4. It provides information about the whole concern. Product-wise, process-wise, department-wise or information of any other line of activity cannot be obtained separately from the financial accounting.
  5. Cost figures are not known in advance. Therefore, it is not possible to fix the price in advance. It does not provide information to increase or reduce the selling price.
  6. As there is no technique for comparing the actual performance with that of the budgeted targets, it is not possible to evaluate performance of the business.
  7. It does not tell about the optimum or otherwise of the quantum of profit made and does not provide the ways and means to increase the profits.
  8. In case of loss, whether loss can be reduced or converted into profit by means of cost control and cost reduction? Financial accounting does not answer this question.
  9. It does not reveal which departments are performing well? Which ones are incurring losses and how much is the loss in each case?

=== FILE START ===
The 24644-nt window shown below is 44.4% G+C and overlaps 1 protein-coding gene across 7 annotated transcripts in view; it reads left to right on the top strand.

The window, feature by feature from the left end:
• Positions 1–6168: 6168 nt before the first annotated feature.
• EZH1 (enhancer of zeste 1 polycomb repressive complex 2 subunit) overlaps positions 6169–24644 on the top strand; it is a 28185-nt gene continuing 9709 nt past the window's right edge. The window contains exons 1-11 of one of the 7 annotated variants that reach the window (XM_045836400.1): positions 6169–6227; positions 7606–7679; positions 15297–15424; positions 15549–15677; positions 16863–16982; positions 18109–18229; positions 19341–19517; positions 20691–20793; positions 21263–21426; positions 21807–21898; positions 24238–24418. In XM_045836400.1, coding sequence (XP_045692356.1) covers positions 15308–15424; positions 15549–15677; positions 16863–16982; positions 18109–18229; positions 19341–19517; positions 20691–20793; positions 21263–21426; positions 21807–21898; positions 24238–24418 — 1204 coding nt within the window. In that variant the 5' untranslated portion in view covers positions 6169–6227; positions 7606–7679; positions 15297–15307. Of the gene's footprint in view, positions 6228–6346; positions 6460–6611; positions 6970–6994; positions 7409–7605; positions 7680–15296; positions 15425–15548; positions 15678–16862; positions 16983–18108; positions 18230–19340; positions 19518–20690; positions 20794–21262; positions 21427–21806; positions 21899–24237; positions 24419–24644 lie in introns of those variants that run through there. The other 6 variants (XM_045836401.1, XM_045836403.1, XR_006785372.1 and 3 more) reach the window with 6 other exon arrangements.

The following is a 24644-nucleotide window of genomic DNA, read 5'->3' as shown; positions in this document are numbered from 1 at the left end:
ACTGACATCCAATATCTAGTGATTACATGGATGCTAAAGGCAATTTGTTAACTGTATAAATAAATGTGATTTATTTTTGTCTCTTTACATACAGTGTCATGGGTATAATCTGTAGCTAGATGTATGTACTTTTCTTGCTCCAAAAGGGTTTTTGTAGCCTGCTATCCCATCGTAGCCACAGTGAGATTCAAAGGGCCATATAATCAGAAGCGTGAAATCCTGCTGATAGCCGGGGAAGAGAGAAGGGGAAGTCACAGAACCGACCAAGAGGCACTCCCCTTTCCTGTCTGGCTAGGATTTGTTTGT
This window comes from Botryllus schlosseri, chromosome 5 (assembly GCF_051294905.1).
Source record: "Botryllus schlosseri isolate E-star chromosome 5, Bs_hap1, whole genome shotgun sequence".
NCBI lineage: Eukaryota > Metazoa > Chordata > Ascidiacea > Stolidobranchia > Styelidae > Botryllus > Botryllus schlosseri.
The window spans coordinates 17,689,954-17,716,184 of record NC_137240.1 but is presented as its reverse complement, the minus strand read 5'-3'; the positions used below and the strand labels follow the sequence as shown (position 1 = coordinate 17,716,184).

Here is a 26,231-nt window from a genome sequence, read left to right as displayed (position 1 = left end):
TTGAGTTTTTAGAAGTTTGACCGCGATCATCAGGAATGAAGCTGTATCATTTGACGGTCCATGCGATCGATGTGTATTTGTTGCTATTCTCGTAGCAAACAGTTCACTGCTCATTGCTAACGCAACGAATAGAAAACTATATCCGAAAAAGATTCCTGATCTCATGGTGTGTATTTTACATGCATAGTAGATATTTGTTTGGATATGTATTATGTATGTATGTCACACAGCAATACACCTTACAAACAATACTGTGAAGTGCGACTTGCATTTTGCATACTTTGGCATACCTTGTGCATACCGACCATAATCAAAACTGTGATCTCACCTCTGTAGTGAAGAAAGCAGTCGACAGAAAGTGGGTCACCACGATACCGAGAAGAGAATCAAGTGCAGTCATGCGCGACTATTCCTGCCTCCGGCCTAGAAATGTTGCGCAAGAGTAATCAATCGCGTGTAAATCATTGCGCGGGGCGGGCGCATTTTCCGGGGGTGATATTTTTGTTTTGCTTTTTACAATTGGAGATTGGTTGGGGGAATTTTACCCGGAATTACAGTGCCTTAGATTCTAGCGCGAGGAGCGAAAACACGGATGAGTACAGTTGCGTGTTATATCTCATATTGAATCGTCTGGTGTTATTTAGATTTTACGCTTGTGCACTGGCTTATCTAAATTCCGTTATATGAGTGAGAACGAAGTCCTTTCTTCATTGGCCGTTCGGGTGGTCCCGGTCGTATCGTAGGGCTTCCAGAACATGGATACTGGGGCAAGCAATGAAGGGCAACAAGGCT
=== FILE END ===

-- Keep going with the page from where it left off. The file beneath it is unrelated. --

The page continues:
10. It does not provide the cost of products manufactured
  11. There is no means provided by financial accounting to reduce the wastage.
  12. Can the expenses be reduced which results in the reduction of product cost and if so, to what extent and how? No answer to these questions.
  13. It is not helpful to the management in taking strategic decisions like replacement of assets, introduction of new products, discontinuation of an existing line, expansion of capacity, etc.
  14. It provides ample scope for manipulation like overvaluation or undervaluation. This possibility of manipulation reduces the reliability.
  15. It is technical in nature. A person not conversant with accounting has little utility of the financial accounts.

One thought on “Financial Accounting – Definition, Nature, Scope and Limitations

Leave a Reply

Your email address will not be published. Required fields are marked *